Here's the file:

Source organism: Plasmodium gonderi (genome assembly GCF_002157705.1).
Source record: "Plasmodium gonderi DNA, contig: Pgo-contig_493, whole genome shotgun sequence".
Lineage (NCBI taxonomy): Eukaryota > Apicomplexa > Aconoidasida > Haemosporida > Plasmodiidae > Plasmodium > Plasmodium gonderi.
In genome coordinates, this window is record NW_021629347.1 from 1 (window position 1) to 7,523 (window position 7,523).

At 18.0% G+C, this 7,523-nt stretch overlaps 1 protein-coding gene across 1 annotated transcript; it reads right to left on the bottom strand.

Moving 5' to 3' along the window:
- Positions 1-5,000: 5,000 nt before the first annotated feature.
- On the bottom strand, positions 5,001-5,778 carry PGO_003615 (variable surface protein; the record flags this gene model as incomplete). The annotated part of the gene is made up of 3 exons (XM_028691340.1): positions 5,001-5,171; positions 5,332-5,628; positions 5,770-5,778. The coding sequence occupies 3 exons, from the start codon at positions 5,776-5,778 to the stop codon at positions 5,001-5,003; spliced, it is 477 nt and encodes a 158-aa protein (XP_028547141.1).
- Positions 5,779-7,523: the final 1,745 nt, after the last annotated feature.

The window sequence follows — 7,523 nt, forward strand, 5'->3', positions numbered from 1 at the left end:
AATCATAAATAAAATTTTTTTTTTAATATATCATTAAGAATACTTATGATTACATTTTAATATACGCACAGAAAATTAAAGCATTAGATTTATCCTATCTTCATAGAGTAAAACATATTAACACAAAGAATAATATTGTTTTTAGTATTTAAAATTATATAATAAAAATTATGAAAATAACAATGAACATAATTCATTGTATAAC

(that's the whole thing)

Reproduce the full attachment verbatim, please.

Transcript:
Source organism: Plasmodium gonderi (genome assembly GCF_002157705.1).
Source record: "Plasmodium gonderi DNA, contig: Pgo-contig_493, whole genome shotgun sequence".
Lineage (NCBI taxonomy): Eukaryota > Apicomplexa > Aconoidasida > Haemosporida > Plasmodiidae > Plasmodium > Plasmodium gonderi.
In genome coordinates, this window is record NW_021629347.1 from 1 (window position 1) to 7,523 (window position 7,523).

At 18.0% G+C, this 7,523-nt stretch overlaps 1 protein-coding gene across 1 annotated transcript; it reads right to left on the bottom strand.

Moving 5' to 3' along the window:
- Positions 1-5,000: 5,000 nt before the first annotated feature.
- On the bottom strand, positions 5,001-5,778 carry PGO_003615 (variable surface protein; the record flags this gene model as incomplete). The annotated part of the gene is made up of 3 exons (XM_028691340.1): positions 5,001-5,171; positions 5,332-5,628; positions 5,770-5,778. The coding sequence occupies 3 exons, from the start codon at positions 5,776-5,778 to the stop codon at positions 5,001-5,003; spliced, it is 477 nt and encodes a 158-aa protein (XP_028547141.1).
- Positions 5,779-7,523: the final 1,745 nt, after the last annotated feature.

The window sequence follows — 7,523 nt, forward strand, 5'->3', positions numbered from 1 at the left end:
AATCATAAATAAAATTTTTTTTTTAATATATCATTAAGAATACTTATGATTACATTTTAATATACGCACAGAAAATTAAAGCATTAGATTTATCCTATCTTCATAGAGTAAAACATATTAACACAAAGAATAATATTGTTTTTAGTATTTAAAATTATATAATAAAAATTATGAAAATAACAATGAACATAATTCATTGTATAAC